# The issue of treating an inverse Fourier transform in terms of a tempered distribution.

Consider the wave equation $$u_{tt}=\Delta{u} \quad u(x,0)=f(x) \quad u_t(x,0)=g(x) \tag{*}$$

A solution to this equation is given by $$u(.,t)=f*\partial_t\Phi_t+g*\Phi_t \tag{**}$$ where $\Phi_t$ is the inverse Fourier transform of the function $\Psi_t(\xi)=\frac{\text{sin}2\pi |\xi|t}{2\pi |\xi|}$. Now for $n=3$, how do we show that $\Phi_t$ as a tempered distribution is given by $$\displaystyle \langle \Phi_t, h \rangle := \frac{t}{4\pi} \int_{S^2} h(t\omega)\ d\omega \tag{***}$$ That is $$\displaystyle \Phi_t (h) := \frac{t}{4\pi} \int_{S^2} h(t\omega)\ d\omega$$ for all Schwartz function $h$?

Note that, I am using the following definition of Fourier transform:

$$F[f]=\hat{f}(\xi)=\!\int\limits_{\mathbb{R}^3}\!f(x)e^{-2\pi ix\cdot\xi}dx$$

and the Fourier transform of a tempered distribution is defined as:

$$\bigl\langle F[\lambda],\varphi\bigr\rangle =\bigl\langle \lambda,\check{\varphi}\bigr\rangle \quad\forall\,\varphi\in \mathcal{S}$$

OR:

How to verify that $(**)$ is a solution to $(*)$ where $\Phi_{t}$ is a tempered distribution given by $(***)$?

Representation $\Psi_t(\xi)=\frac{\sin{(2\pi |\xi|t)}}{2\pi |\xi|}$ corresponds to Fourier transform written in the form $$F[f]=\hat{f}(\xi)=\!\int\limits_{\mathbb{R}^3}\!f(x)e^{-2\pi ix\cdot\xi}dx \quad\Rightarrow\quad F[\partial_x^{\alpha}f]=(2\pi i\xi)^{\alpha}\hat{f}(\xi)\tag{1}$$ generally preferred in Harmonic Analysis.  In Partial Differential Equations, another form of Fourier transform is generally preferred $$F[f]=\hat{f}(\xi)=\!\int\limits_{\mathbb{R}^3}\!f(x)e^{-ix\cdot\xi}dx \quad\Rightarrow\quad F[\partial_x^{\alpha}f]=(i\xi)^{\alpha}\hat{f}(\xi)\tag{2}$$ which looks more habitual in the section tagged pde, with the inverse transform written in the form $$F^{-1}[g]=\check{g}(x)=\frac{1}{(2\pi)^3}\!\int\limits_{\mathbb{R}^3}\!g(\xi)e^{ix\cdot\xi}d\xi.$$ In version $(1)$, a pde $\,u_{tt}=\Delta u\,$ transforms to $\,\hat{u}_{tt}= -4\pi^2|\xi|^2\hat{u}\,$, while it transforms to $\,\hat{u}_{tt}=-|\xi|^2\hat{u}\,$ in version $(2)$.   In fact, this extra $2\pi$-factor looks just like an absolutely useless stumbling block in Partial Differential Equations, where exactly for this reason version $(1)$ is overwhelmingly disliked.  So, in version $(1)$, solution of the Cauchy problem really looks like $$\hat{u}(\xi,t)=\hat{f}(\xi)\cos{(2\pi|\xi|t)}+ \hat{g}(\xi)\frac{\sin{(2\pi|\xi|t)}}{2\pi|\xi|},$$ while it must look like $$\hat{u}(\xi,t)=\hat{f}(\xi)\cos{(|\xi|t)}+ \hat{g}(\xi)\frac{\sin{(|\xi|t)}}{|\xi|}$$ in version $(2)$.  Namely thereby, in version $(2)$, it must be $\Psi_t(\xi)=\frac{\sin{(|\xi|t)}}{|\xi|}$.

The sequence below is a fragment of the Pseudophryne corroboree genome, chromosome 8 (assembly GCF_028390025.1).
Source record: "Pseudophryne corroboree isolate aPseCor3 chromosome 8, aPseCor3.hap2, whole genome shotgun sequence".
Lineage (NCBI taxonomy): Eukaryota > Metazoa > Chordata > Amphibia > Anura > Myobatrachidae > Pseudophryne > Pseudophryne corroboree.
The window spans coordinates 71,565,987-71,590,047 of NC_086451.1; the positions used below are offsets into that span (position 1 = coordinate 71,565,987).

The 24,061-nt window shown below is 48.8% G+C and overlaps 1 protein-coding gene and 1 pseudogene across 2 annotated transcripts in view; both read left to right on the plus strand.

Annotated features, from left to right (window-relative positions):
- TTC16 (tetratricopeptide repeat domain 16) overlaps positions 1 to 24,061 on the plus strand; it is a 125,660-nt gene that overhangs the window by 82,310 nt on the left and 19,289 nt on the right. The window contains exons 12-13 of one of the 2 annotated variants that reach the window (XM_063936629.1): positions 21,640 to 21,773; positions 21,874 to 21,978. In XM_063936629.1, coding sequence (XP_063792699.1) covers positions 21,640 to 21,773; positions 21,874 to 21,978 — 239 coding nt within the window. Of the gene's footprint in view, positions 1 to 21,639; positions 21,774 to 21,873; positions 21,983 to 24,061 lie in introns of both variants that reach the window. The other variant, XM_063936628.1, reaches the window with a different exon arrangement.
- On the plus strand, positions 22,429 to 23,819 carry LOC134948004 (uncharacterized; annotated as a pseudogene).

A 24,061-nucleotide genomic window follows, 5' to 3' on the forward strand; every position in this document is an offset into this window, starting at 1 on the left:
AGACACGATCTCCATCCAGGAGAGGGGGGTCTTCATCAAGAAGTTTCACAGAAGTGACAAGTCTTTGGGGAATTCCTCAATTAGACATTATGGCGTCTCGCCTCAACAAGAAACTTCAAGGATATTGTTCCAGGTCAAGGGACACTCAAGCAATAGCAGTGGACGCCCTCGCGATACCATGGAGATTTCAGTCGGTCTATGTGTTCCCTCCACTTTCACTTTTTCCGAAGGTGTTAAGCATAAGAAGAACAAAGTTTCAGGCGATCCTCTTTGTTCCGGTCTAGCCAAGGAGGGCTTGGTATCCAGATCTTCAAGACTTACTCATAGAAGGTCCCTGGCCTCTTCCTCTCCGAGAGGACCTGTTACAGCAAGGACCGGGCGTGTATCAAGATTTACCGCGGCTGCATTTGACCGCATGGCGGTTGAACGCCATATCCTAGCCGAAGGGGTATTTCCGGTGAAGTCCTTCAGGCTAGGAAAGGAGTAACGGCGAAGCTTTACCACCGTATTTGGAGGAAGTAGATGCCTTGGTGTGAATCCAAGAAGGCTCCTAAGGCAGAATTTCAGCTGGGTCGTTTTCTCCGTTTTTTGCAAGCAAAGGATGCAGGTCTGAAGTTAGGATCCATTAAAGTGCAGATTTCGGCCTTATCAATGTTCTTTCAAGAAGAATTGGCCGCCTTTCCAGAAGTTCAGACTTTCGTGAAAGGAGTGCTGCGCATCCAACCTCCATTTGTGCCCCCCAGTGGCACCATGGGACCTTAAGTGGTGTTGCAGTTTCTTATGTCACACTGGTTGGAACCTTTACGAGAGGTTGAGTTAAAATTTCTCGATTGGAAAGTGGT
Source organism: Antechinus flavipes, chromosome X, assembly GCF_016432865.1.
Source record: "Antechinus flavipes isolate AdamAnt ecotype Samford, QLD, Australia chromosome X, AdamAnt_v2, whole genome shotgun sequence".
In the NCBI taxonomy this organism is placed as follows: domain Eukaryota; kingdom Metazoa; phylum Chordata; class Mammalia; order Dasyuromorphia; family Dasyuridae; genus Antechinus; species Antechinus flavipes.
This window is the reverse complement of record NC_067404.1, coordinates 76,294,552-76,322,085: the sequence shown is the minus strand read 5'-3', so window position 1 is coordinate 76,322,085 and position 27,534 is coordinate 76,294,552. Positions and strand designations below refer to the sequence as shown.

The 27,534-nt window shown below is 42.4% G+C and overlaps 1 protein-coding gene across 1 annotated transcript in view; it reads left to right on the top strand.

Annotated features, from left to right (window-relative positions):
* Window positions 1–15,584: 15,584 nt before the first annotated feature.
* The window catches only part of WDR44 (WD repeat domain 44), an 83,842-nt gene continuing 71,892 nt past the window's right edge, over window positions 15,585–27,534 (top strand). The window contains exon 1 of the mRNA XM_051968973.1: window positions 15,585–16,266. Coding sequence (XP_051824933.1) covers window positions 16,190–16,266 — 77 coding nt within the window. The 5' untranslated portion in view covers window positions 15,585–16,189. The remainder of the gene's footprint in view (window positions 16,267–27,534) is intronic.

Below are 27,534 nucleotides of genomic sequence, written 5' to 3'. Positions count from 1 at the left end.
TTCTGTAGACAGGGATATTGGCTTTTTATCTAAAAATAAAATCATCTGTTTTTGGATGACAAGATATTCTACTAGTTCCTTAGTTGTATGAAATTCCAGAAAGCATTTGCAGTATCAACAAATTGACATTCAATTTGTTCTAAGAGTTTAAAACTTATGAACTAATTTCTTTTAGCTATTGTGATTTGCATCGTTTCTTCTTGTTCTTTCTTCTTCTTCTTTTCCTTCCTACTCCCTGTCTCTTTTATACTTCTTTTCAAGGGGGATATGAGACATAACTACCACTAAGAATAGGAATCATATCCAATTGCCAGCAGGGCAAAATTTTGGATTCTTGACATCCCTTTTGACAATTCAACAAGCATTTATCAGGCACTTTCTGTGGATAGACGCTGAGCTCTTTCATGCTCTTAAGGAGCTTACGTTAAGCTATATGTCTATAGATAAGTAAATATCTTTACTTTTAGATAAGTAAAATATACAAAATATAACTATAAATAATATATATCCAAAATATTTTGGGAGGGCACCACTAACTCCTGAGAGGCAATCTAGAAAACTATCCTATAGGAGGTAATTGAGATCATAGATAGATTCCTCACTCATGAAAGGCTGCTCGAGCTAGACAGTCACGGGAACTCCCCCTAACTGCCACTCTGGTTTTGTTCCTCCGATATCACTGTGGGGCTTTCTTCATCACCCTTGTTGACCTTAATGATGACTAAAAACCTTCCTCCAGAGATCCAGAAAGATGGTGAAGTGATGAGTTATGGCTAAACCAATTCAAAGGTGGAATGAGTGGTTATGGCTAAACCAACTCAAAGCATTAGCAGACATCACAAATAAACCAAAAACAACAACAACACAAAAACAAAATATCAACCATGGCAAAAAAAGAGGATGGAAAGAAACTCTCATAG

Denote by $\mathcal{S}'$ the Schwartz space of tempered distributions dual to the Schwartz space of rapidly decreasing functions $\mathcal{S}=\mathcal{S} (\mathbb{R}^3)$. Denote by $\delta_R\in \mathcal{S}'$ a delta function supported on a sphere $S_R=\{x\in\mathbb{R}^3\colon |x|=R\}$ of radius $R>0$, otherwise called a spherical delta, defined by the identity $$\langle \delta_R,\varphi\rangle=\int\limits_{S_R}\varphi(x)\,ds_x\quad \forall\,\varphi\in \mathcal{S}.$$ To find Fourier transform of $\delta_{S_R}$ in $\mathcal{S}'$, recall that a Fourier transform $\hat{f}\in\mathcal{S}'$ of some distribution $f\in\mathcal{S}'$ is traditionally defined as the linear functional $\hat{f}$ subject to the rule $$\langle\hat{f},\varphi\rangle=\langle f,\hat{\varphi}\rangle\quad\forall\, \varphi\in\mathcal{S}.\tag{3}$$ Note that there can be no definition of the distribution Fourier transform other than $(3)$ according to the fundamental principle underlying the Standard Theory of Distributions. This principle reads something like: A distribution definition must not contradict to its classical prototype. Say, for a function $f\in L^1$, with its classical Fourier transform $\hat{f}$ defined by $(2)$, the distribution Fourier transform $\hat{f}$ is to be defined exactly by the identity $(3)$, since $f$ is to be embedded into $\mathcal{S}'$ as a regular distribution, i.e., as the linear functional defined by the identity $$\langle f,\varphi\rangle=\int\limits_{\mathbb{R}^3}f(x)\varphi(x)\,dx\quad \forall\,\varphi\in\mathcal{S},\tag{4}$$ whence readily follows $$\langle\hat{f},\varphi\rangle= \!\int\limits_{\mathbb{R}^3}\!\hat{f}(\xi)\varphi(\xi)\,d\xi= \!\int\limits_{\mathbb{R}^3}\!\varphi(\xi)\,d\xi \!\int\limits_{\mathbb{R}^3}\!f(x)e^{-i x\cdot\xi}dx= \!\int\limits_{\mathbb{R}^3}\!f(x)\,dx \!\int\limits_{\mathbb{R}^3}\!\varphi(\xi) e^{-i x\cdot\xi}\,d\xi= \langle{f},\hat{\varphi}\rangle$$ which implies definition $(3)$.  Note that there is no alternative to $(4)$ for embedding $\,f\in L^1\,$ into $\,\mathcal{S}'\,$ as a linear functional. Say, a sesquilinear form $$\langle f,\varphi\rangle=\int\limits_{\mathbb{R}^3}f(x)\overline{\varphi(x)}\,dx\quad \forall\,\varphi\in\mathcal{S},\tag{5}$$ with a complex conjugate $\,\overline{\varphi}$, is absolutely unacceptable as an alternative to the bilinear form $(4)$, since $(5)$ defines a functional antilinear in $\varphi$, and hence living outside $\mathcal{S}'$ traditionally defined as a space of linear functionals on $\mathcal{S}$.